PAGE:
“Last call for childcare workers!” This is the tune of the typical invitation to the young adults in our churches. To those making the ask, I’m sure they are well-intentioned and truly desire the help, but when this is the extent of our offer of meaningful participation for young adults, the need and good intentions are not well-received. Instead, what’s heard is, “Hey, we aren’t willing to let you do anything else here, but because we’re desperate for workers, you could probably do it.” This is not the road to meaningful participation that is essential for the development of young adults in the local church.
Last month, I wrote about my recent research pointing to our need to connect the generations in our churches (Two Ways Churches Can Connect the Generations). That research also indicated the necessity of meaningful participation in order to effectively develop young adults as leaders and disciples.
My observation has been that those who serve in significant roles in our churches will frequently become those most committed. But, as my wife always asks when I tell her of my grandiose ideas, how in the world do you do it?
Here are three key factors for providing significant service opportunities for young adults in the church.
- See their potential.
Have you ever wondered what Jesus saw in the disciples, what God saw in Moses or David, or what Paul saw in Timothy? It wasn’t a track record of business success, deep pockets, or tons of followers on Instagram. Throughout Scripture, we discover God choosing those who were least likely to have great influence in His Kingdom. In providing young adults with opportunities for meaningful participation, we can’t expect that they’ll have it all together or have years of experience. They won’t have it all together, and neither will a 45-year-old. They also likely won’t have experience—mainly because we haven’t let them serve before. We must be able to imagine the potential.
- Train them well.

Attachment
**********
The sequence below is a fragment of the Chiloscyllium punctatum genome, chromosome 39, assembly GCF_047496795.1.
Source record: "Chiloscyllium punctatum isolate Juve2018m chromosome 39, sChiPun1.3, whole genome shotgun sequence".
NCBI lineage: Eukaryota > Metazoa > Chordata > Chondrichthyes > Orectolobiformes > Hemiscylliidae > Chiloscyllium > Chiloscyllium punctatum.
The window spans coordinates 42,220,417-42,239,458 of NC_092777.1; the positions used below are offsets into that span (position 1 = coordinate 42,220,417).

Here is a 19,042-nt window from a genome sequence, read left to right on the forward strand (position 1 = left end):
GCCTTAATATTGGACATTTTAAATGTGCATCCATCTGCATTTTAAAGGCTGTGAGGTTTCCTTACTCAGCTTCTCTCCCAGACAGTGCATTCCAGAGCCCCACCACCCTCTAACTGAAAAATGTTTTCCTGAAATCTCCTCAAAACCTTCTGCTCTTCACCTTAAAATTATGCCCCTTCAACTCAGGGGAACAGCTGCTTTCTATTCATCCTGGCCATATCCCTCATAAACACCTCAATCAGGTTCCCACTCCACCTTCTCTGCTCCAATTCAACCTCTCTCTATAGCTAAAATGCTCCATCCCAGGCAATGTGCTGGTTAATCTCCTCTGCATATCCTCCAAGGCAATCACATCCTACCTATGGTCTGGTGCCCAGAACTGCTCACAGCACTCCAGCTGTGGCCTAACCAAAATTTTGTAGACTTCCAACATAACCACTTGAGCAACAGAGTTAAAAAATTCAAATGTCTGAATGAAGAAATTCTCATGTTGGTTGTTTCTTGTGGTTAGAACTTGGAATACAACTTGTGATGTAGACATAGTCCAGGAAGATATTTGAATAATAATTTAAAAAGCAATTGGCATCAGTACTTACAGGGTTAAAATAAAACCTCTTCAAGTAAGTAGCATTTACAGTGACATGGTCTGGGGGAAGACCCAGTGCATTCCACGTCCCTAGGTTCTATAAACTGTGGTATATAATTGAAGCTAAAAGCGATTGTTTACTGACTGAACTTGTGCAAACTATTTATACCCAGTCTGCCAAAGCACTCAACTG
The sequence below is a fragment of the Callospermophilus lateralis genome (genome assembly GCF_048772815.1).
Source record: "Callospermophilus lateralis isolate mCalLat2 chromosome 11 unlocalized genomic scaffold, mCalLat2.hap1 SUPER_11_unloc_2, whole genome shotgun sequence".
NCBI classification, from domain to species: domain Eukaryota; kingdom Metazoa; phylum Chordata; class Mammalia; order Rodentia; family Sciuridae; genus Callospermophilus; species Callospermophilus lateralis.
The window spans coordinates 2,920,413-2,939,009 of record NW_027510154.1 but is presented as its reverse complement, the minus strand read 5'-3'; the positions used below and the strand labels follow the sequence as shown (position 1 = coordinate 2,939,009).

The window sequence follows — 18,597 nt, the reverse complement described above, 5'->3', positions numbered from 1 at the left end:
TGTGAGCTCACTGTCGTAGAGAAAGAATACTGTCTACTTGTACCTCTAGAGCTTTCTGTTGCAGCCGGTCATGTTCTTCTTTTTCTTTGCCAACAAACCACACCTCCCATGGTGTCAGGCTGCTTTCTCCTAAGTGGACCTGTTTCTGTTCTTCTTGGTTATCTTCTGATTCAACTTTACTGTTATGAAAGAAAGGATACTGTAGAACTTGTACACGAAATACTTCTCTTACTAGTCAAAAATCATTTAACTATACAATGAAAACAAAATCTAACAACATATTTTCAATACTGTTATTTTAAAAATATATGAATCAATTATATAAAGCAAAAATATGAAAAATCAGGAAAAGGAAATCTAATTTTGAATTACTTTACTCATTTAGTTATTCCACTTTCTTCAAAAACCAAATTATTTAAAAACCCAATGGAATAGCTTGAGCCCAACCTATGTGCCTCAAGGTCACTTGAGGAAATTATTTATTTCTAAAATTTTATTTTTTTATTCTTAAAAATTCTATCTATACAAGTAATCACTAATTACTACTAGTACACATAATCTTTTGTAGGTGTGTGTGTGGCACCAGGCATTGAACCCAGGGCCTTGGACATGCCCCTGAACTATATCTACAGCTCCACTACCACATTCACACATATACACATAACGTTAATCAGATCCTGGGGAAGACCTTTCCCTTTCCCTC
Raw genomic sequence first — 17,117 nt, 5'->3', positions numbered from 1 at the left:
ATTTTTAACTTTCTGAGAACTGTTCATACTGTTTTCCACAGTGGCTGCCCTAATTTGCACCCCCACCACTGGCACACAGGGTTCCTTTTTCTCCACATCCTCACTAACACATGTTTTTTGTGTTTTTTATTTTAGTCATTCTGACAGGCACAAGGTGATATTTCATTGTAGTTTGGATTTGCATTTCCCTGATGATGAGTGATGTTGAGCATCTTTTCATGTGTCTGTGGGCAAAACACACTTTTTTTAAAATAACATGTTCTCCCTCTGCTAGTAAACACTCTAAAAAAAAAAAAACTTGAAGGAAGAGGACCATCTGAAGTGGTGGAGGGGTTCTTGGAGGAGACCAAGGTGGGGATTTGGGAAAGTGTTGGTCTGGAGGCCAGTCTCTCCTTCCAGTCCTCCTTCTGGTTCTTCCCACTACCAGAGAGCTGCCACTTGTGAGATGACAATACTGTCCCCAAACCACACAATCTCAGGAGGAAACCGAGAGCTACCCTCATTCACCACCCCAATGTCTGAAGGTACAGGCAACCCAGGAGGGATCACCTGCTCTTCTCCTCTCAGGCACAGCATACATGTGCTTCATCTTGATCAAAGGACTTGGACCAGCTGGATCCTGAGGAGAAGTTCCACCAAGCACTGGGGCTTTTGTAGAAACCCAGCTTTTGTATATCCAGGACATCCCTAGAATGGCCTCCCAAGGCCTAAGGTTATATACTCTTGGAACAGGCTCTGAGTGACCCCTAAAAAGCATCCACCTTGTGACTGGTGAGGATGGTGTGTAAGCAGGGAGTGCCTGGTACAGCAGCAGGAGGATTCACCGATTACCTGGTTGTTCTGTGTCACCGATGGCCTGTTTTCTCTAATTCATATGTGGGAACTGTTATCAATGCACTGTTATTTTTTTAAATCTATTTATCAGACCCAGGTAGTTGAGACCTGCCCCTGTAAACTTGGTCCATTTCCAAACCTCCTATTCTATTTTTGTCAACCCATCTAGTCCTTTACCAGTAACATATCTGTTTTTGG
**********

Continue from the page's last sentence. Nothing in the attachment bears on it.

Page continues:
The first time my oldest son wanted to try out as pitcher for his baseball team, I remember telling him, “Grab your glove, let’s see what you got.” It was minutes later that I realized he had no idea what to do or how to do it. Once a few people began to show him the proper mechanics, and he got a little training, it changed everything for him. If we are going to engage young adults in significant service roles in our churches, we must have a plan for how to train them.
- Check in often.
Don’t assume that once young adults start serving, they won’t need constant reminders of why they are serving and how to do it. We all need a good cheerleader in our life. So, grab the megaphone, and let them hear your encouragement. You should be their biggest fan!
Meaningful participation is an essential part of engaging young adults in our churches and developing them to be faithful disciples and effective leaders. In order to accomplish this, we must create space in significant roles, see their potential, train them well, and check in often. This may be risky, but good leadership involves calculated risks supported by a clear strategy.
Steven Ackley, his wife Emily, and their four kids live out their love for anything sports and Cookout milkshakes in Murfreesboro, TN where Steven serves as the NextGen and College Pastor at LifePoint Church. Steven holds a D.Min and an M.Div from Southeastern Baptist Theological Seminary. You can connect with him on Twitter.